75 feral cats trapped in effort


By RODD CAYTON The Daily News |

BULLHEAD CITY — A group of animal advocates is taking a proactive approach to controlling Bullhead City’s feral cat population. The recent Big Community Cat Fix brought together volunteers who set traps for cats in known “colonies” around the city. They were ferried to Kingman’s Low Cost Spay/Neuter Clinic for sterilization, then brought back to their colonies and released.

Rebecca Seefeld is the founder of We Care for Animals, which worked with the clinic and the city’s animal care and welfare bureau on the project. She said that the goal is to “humanely lower the population of community cats.”

Seefeld said she’s hoping the term “community cats” will replace “feral cats” in the community. She said calling them “community cats” more properly reflects the felines’ place in the hearts of the two-legged population.

“They have caregivers who want them back,” she said. “We just don’t want them to reproduce.”

Hence the trap-neuter-return plan.

About 75 cats were trapped in the recent action and taken to the clinic.

Seefeld said that all the cats were fixed and vaccinated, and some were treated for medical issues.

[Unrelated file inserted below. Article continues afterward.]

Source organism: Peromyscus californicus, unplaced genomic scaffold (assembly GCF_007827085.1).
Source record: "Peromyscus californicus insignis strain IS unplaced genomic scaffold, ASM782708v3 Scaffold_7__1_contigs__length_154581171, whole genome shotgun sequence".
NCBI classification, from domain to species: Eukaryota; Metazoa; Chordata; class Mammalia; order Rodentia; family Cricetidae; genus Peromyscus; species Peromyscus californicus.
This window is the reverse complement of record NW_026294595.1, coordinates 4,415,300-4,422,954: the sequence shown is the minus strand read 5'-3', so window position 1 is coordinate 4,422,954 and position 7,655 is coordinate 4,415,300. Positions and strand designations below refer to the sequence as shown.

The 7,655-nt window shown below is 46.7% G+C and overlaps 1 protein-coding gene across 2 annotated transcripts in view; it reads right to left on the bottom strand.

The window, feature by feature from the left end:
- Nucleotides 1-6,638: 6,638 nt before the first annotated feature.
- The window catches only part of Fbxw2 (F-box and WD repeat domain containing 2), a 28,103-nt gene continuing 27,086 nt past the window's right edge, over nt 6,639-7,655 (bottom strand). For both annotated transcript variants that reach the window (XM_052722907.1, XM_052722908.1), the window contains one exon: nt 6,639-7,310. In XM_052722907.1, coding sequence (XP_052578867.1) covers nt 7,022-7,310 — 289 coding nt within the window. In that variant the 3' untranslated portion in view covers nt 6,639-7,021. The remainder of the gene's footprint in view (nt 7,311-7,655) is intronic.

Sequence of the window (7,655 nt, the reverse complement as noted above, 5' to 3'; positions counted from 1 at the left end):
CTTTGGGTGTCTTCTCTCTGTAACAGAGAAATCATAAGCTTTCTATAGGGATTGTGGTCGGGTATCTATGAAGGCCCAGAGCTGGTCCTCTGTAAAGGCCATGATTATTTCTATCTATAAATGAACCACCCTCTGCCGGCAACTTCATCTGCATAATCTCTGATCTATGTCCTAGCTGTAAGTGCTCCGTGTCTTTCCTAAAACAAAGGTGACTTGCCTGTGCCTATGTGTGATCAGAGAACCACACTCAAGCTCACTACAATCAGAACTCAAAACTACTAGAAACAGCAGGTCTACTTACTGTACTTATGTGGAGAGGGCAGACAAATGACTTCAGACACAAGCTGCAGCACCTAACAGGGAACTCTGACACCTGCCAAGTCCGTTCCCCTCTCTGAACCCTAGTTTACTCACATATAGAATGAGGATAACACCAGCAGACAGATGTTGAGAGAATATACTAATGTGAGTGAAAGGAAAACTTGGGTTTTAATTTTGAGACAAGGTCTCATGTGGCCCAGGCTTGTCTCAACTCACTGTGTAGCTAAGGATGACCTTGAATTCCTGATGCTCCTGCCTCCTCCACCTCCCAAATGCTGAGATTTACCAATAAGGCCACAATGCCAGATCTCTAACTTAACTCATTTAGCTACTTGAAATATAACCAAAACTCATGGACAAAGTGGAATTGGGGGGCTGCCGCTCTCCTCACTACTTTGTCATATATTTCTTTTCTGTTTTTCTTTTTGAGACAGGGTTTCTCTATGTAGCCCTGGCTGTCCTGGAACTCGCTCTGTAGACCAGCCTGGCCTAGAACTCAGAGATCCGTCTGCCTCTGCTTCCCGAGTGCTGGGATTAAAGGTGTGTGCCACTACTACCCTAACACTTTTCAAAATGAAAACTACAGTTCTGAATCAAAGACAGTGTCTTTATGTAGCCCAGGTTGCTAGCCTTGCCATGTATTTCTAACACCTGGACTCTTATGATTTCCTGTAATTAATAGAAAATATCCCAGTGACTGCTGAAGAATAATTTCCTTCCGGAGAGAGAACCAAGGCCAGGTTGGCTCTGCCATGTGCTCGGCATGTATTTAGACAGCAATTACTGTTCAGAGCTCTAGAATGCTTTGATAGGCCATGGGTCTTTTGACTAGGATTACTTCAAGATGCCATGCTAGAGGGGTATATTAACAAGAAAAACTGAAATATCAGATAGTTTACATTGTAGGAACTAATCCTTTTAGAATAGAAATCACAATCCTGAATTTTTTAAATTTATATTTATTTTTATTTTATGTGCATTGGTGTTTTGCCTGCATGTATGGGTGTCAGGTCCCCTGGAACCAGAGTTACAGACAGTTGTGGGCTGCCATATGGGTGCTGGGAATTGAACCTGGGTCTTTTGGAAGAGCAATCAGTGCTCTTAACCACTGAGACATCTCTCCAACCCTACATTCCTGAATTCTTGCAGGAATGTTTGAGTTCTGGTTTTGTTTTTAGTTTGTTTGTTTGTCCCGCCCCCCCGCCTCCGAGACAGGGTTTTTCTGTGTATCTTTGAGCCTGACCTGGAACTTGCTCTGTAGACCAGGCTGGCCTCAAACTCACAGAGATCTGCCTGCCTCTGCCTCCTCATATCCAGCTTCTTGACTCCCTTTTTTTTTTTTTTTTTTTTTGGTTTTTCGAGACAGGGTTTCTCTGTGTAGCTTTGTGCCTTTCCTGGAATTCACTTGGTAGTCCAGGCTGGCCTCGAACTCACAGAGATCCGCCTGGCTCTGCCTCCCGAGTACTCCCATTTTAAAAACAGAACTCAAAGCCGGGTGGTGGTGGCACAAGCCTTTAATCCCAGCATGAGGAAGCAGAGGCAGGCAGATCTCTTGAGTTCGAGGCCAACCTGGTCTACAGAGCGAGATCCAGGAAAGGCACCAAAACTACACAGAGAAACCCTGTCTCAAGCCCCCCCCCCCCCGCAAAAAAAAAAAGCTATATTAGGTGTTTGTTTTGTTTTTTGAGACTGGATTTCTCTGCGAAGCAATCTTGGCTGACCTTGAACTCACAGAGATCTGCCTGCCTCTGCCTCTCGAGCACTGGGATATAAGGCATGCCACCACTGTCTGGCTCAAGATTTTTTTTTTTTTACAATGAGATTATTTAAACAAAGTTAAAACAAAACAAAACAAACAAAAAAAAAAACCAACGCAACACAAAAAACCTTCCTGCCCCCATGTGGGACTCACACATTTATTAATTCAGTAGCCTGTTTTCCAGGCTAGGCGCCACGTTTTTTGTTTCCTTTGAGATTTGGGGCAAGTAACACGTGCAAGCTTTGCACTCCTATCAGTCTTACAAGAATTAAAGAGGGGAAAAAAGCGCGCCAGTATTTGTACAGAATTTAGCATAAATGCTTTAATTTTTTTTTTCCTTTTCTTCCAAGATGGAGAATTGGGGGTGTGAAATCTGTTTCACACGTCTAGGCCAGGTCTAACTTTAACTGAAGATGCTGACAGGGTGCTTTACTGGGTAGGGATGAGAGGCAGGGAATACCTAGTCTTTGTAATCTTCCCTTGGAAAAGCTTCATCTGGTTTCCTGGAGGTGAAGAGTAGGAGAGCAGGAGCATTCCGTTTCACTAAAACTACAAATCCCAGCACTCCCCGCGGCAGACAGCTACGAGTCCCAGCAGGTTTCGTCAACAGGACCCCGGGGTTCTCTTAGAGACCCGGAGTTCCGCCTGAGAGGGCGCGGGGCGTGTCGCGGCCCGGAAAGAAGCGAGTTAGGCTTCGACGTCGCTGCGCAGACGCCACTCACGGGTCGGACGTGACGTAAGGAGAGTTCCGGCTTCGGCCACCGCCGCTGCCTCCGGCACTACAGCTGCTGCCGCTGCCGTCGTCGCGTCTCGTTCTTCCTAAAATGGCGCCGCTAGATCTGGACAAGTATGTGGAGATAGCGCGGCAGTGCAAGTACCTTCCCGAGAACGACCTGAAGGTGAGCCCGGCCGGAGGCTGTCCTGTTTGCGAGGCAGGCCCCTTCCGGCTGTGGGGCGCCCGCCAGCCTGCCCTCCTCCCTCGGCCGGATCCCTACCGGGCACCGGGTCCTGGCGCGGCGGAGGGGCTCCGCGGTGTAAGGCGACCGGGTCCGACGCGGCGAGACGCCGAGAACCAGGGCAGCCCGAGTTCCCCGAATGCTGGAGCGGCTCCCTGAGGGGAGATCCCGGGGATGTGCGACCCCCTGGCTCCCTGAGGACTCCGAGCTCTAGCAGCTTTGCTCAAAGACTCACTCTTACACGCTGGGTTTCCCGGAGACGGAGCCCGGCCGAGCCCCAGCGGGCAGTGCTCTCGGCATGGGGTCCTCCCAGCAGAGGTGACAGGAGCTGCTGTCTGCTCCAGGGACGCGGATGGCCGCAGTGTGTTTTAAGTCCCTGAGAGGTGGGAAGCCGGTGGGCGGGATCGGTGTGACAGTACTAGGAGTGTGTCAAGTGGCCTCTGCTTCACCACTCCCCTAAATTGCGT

The plan was for any cats with untreatable conditions that compromised their quality of life to be humanely euthanized.

The traps are spring-loaded metal cages with food at one end. When a cat walks in, it steps on a plate that closes a door. Each trap also contains water and litter, and is set up to allow a human to replace them as needed.

The cats’ ears are tipped, so any caretakers or trap minders will know they have been trapped, neutered and returned

The animal care and welfare bureau provided transportation, putting the cats in two large air-conditioned vans.

Seefeld said she traps about three cats a week for sterilization, and that the Big Community Cat Fix March was planned to get ahead of spring litters; she said kittens are usually born between April and October.

Animal Care & Welfare Manager Bradley Oliver said the event is important because it’s a start in “helping to fix a tremendous feral cat problem,” by slowing population growth.

He said that We Care for Animals and other volunteers did a great job with the roundup, bringing in more feral cats in from the overnight trapping than the shelter might see in two months.

He said the bureau is building relationships with local animal groups to try to keep the population of unwanted pets under control.


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